Question regarding Complex Multiplication in FFT Convolution

Hello world!

I am new to working in CUDA and I’m working on porting a DSP application. Hurray to CUDA!

I’m looking at the simpleCUFFT example and I was wondering regarding the complex multiplication step…

First, the purpose of the example is to apply convolution using the FFT. The input signal and the filter response vectors (arrays if you wish) are both padded (look up the book “Numerical Recipes in C” to understand how and why it is done the way it is…), then forward FFT is applied. The two (complex valued) vectors are then point-wise multiplied with each other. The resulting vector is then inverse FFT’d and so magically gives you the output of the filter response.

What I am curious about is how they implement the pointwise multiplication using a kernel launch. Simple code… The code is below.


// kernel launch

 ComplexPointwiseMulAndScale<<<32, 256>>>(d_signal, d_filter_kernel, new_size, 1.0f / new_size);


// Complex pointwise multiplication

static __global__ void ComplexPointwiseMulAndScale(Complex* a, const Complex* b, int size, float scale)


    const int numThreads = blockDim.x * gridDim.x;

    const int threadID = blockIdx.x * blockDim.x + threadIdx.x;

    for (int i = threadID; i < size; i += numThreads)

        a[i] = ComplexScale(ComplexMul(a[i], b[i]), scale);     


What I am not sure about is how they decided to launch 32 blocks and 256 threads per block. These numbers dont seem to relate to the size of the original input vector nor the filter response vector. However, it seems to me that the for loop condition (i < size) protects the threads from accessing non-existant data. Is this true? I’m new to working with threads so the way in which the job is distributed among the threads isn’t entirely clear…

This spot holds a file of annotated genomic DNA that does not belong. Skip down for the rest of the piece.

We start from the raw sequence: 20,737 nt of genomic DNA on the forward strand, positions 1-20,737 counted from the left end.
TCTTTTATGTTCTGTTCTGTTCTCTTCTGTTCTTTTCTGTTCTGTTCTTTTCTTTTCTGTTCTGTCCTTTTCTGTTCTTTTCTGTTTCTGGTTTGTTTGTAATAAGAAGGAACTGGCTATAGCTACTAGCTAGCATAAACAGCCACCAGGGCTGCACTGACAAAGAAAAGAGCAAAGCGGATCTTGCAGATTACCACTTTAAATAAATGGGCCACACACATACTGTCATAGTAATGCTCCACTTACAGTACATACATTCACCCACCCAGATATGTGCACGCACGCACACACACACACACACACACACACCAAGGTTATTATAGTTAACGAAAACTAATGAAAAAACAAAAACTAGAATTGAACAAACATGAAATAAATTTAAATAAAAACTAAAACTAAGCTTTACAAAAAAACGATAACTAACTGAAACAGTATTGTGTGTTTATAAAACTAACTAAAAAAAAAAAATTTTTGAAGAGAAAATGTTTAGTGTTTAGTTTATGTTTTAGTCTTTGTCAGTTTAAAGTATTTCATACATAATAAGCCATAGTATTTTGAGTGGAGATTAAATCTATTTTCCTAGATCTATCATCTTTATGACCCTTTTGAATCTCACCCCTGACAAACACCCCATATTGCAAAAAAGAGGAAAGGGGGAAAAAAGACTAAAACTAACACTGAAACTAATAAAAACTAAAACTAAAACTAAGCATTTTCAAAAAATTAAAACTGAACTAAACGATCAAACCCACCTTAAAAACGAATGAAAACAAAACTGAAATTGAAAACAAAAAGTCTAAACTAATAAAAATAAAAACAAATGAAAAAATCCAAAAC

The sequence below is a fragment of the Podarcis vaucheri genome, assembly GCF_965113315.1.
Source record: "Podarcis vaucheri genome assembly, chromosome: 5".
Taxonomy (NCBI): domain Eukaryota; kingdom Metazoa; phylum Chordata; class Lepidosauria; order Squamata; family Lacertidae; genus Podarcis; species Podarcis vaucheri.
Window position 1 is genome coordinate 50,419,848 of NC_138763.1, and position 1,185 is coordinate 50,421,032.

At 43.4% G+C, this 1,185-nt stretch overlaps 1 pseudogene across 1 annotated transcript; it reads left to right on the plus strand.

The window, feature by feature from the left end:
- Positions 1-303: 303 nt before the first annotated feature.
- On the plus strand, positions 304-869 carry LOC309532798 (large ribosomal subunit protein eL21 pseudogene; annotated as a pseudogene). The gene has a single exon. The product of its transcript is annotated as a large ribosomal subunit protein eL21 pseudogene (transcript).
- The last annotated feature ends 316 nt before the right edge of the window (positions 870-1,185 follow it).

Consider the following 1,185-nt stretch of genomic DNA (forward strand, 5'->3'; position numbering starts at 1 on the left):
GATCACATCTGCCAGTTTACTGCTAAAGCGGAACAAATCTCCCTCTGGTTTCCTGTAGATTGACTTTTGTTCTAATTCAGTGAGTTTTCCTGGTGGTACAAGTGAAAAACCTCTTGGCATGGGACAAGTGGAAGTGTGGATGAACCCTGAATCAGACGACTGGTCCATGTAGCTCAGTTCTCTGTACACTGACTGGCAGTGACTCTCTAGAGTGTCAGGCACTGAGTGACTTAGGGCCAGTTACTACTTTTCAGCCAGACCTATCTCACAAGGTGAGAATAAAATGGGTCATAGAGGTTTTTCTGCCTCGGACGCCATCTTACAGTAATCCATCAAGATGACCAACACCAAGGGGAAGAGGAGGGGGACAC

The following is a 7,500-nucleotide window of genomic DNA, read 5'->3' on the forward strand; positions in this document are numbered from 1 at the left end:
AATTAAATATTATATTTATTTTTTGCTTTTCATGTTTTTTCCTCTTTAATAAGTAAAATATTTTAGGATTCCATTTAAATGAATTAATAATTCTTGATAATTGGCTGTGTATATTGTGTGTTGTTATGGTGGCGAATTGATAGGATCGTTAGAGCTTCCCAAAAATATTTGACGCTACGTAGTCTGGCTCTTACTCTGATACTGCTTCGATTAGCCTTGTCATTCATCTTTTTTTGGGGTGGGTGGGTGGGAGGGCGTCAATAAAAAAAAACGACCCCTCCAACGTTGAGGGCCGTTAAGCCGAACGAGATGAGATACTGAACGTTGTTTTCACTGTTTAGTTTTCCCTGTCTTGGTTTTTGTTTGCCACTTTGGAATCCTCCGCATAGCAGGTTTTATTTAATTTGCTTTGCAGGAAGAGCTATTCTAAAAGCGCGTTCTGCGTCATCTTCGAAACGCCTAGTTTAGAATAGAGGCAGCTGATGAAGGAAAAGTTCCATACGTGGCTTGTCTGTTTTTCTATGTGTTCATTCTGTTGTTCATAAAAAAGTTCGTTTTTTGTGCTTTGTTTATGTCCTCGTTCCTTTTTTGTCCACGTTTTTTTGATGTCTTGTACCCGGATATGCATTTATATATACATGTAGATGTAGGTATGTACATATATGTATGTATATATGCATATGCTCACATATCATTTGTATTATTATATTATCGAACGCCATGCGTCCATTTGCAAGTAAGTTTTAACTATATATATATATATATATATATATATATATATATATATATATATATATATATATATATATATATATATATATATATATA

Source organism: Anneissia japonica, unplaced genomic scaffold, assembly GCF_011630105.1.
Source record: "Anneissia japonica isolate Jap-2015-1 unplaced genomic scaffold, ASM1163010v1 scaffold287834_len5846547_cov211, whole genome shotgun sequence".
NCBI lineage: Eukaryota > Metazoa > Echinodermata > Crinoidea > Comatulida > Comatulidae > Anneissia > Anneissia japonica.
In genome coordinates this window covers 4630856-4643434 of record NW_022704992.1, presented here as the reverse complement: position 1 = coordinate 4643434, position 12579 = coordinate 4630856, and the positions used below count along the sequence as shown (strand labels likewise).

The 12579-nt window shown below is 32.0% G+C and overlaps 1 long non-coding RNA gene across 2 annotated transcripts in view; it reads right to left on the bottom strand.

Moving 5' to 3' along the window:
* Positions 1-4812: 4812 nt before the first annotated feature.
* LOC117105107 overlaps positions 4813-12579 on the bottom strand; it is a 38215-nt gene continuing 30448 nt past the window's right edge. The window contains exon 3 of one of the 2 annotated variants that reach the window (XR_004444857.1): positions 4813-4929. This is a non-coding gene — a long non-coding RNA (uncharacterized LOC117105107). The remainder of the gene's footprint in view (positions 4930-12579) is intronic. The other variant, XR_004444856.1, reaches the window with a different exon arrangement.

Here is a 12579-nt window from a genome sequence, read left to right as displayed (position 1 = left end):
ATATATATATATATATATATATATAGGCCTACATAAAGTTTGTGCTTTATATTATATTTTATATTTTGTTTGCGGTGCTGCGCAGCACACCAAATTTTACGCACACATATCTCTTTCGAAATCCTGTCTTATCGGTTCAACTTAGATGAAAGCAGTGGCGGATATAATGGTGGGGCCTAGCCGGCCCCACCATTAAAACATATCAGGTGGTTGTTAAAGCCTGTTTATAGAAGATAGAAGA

The structure itself has nothing to do with FFT

say you have 4 threads an 13 elements. Just imagine as if the 13 elements are arranged in 4 columns

0 1 2 3
4 5 6 7
8 9 10 11

Thread x would only process the xth column. After each iteration it processes the next point in the same column. That’s why i is incremented by number of threads (number of columns). When i is greater than the vector size, it aborts. That’s it. No matter how big the vector is, this structure always handles well.

cool. so basically its just getting a whole bunch of workers and splitting the job between them. Is there a way in order to optimize the number of blocks and threads relative to the number of MPs in the hardware? How can I pick “good” numbers?